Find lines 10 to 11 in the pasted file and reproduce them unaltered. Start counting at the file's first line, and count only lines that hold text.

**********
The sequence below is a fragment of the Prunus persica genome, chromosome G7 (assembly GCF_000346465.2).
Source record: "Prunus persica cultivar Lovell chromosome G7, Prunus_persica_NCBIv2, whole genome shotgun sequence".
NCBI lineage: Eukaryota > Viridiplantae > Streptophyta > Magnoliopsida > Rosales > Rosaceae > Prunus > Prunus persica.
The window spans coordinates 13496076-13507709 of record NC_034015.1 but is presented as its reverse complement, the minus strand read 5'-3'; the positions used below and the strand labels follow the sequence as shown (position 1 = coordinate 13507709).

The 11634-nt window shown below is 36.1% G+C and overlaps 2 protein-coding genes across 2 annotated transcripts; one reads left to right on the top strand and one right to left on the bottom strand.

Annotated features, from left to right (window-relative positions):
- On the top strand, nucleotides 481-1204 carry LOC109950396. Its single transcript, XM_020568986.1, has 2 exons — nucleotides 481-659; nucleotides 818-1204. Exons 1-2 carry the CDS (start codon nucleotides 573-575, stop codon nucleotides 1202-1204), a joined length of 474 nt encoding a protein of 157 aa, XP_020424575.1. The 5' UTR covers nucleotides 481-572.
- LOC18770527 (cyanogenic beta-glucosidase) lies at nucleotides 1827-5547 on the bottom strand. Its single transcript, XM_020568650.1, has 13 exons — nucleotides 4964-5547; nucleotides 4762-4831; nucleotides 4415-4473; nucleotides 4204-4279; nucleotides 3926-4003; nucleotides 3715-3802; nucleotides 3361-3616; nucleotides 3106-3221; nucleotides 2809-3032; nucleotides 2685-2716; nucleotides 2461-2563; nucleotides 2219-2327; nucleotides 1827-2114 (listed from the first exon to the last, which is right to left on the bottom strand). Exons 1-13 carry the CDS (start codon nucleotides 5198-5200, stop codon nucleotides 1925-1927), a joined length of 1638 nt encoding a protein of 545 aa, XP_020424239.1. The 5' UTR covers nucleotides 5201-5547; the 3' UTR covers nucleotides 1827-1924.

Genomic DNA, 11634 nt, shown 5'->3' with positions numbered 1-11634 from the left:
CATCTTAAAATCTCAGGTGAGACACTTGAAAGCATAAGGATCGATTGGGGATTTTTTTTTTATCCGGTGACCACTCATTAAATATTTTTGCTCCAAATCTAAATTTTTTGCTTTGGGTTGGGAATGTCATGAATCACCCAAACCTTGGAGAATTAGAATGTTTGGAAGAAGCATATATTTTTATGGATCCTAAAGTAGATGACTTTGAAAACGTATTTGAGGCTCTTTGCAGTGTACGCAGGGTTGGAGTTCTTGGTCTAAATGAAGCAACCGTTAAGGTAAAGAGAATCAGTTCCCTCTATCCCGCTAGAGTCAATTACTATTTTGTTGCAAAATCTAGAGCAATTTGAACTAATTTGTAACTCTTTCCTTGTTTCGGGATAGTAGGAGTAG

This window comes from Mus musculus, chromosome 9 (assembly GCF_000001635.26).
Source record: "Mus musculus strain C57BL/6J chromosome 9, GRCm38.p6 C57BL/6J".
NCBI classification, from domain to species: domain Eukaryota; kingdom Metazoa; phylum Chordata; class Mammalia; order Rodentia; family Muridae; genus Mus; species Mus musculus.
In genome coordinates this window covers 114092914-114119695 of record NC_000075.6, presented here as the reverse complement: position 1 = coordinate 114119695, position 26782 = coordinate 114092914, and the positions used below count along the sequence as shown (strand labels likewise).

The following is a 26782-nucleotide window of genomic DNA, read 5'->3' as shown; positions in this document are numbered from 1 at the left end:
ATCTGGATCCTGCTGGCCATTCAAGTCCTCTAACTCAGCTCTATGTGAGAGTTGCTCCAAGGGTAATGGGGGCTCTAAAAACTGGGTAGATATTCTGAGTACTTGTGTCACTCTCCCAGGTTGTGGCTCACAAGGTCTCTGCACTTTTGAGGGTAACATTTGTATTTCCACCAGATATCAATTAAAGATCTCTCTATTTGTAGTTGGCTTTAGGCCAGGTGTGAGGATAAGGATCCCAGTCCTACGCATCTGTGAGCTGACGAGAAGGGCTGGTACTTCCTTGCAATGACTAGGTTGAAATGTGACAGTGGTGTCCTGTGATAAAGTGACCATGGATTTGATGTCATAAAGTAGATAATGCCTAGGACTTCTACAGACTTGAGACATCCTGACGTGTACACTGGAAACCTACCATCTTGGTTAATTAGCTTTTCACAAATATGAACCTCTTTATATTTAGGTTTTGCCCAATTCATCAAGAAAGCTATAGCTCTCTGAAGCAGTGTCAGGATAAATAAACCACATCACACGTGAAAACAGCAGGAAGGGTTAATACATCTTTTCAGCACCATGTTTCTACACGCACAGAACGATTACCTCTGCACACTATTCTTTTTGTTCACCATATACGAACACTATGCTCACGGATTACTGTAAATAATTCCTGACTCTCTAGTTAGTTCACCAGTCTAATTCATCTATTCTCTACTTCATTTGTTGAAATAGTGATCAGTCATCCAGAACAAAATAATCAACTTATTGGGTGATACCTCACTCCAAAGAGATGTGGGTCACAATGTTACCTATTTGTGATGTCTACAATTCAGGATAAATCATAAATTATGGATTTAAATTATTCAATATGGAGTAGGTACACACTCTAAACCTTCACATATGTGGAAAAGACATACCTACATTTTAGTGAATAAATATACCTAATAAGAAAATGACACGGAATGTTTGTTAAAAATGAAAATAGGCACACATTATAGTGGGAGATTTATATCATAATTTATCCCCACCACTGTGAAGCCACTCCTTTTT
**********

CATCTTAAAATCTCAGGTGAGACACTTGAAAGCATAAGGATCGATTGGGGATTTTTTTTTTATCCGGTGACCACTCATTAAATATTTTTGCTCCAAATCTAAATTTTTTGCTTTGGGTTGGGAATGTCATGAATCACCCAAACCTTGGAGAATTAGAATGTTTGGAAGAAGCATATATTTTTATGGATCCTAAAGTAGATGACTTTGAAAACGTATTTGAGGCTCTTTGCAGTGTACGCAGGGTTGGAGTTCTTGGTCTAAATGAAGCAACCGTTAAGGTAAAGAGAATCAGTTCCCTCTATCCCGCTAGAGTCAATTACTATTTTGTTGCAAAATCTAGAGCAATTTGAACTAATTTGTAACTCTTTCCTTGTTTCGGGATAGTAGGAGTAG

This window comes from Mus musculus, chromosome 9 (assembly GCF_000001635.26).